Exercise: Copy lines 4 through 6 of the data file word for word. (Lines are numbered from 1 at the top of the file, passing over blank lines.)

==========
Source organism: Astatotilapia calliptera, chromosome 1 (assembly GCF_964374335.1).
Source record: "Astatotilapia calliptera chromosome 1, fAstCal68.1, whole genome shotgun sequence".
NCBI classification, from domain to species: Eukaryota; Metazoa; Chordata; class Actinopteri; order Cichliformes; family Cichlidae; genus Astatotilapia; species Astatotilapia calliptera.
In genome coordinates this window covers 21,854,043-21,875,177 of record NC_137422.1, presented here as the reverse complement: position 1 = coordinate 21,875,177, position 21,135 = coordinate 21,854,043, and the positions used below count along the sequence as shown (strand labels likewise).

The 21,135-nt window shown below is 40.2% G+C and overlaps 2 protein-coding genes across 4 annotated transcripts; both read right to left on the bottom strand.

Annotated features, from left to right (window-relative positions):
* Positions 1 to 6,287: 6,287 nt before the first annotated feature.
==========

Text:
In genome coordinates this window covers 21,854,043-21,875,177 of record NC_137422.1, presented here as the reverse complement: position 1 = coordinate 21,875,177, position 21,135 = coordinate 21,854,043, and the positions used below count along the sequence as shown (strand labels likewise).

The 21,135-nt window shown below is 40.2% G+C and overlaps 2 protein-coding genes across 4 annotated transcripts; both read right to left on the bottom strand.

Annotated features, from left to right (window-relative positions):